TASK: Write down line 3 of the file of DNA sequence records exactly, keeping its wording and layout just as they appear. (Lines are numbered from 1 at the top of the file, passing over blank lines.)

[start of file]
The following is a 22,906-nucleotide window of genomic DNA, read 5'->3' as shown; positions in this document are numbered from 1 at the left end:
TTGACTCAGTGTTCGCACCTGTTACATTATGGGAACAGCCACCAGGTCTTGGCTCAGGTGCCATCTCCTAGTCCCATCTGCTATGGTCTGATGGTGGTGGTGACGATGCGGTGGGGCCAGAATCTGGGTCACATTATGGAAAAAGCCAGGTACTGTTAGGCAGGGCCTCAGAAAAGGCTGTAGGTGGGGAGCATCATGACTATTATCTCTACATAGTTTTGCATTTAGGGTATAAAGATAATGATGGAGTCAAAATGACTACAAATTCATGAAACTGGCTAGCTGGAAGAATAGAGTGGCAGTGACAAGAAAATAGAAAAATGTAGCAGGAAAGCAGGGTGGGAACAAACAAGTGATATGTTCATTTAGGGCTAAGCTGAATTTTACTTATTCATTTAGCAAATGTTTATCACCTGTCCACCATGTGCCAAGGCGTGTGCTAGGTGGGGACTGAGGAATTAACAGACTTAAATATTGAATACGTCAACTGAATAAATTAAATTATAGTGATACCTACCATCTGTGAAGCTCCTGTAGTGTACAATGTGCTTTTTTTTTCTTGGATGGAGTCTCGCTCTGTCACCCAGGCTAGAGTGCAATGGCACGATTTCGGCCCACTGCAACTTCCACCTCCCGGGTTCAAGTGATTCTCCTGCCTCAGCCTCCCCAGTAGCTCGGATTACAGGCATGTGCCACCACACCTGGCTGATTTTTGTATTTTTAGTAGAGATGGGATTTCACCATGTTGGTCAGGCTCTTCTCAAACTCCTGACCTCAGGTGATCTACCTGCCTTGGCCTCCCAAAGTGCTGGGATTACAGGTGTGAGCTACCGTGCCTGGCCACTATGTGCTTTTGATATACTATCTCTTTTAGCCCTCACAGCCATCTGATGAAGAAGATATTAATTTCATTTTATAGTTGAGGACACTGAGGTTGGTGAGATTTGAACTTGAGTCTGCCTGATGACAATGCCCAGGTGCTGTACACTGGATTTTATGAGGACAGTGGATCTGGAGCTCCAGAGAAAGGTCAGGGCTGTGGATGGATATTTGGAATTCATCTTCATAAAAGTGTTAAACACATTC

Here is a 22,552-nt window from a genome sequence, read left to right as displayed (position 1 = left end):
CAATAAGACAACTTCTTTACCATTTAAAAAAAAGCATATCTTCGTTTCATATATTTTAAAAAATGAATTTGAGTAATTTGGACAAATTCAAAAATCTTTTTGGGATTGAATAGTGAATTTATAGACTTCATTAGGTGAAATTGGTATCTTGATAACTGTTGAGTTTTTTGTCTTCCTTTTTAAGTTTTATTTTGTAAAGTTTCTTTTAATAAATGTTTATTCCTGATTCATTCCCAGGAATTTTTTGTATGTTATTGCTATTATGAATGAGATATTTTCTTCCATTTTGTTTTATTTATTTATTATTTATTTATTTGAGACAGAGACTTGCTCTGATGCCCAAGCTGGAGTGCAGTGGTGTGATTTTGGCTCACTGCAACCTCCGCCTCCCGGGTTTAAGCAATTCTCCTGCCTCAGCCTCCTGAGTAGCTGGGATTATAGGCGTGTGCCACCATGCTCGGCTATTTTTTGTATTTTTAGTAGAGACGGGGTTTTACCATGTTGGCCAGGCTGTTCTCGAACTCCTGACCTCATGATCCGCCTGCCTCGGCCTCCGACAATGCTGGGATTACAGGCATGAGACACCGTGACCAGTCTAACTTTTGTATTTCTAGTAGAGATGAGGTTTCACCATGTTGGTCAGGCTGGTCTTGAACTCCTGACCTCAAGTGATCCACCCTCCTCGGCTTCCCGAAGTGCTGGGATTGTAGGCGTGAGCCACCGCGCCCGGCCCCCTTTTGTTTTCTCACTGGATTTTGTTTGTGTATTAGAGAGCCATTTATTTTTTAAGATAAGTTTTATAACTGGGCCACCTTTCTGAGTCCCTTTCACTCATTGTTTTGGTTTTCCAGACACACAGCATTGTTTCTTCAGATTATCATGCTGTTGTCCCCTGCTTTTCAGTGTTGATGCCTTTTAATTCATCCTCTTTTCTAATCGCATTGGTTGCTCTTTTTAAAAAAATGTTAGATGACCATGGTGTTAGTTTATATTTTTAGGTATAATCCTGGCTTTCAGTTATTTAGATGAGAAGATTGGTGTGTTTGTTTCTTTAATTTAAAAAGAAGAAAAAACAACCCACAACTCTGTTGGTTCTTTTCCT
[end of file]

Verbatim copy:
Here is a 22,552-nt window from a genome sequence, read left to right as displayed (position 1 = left end):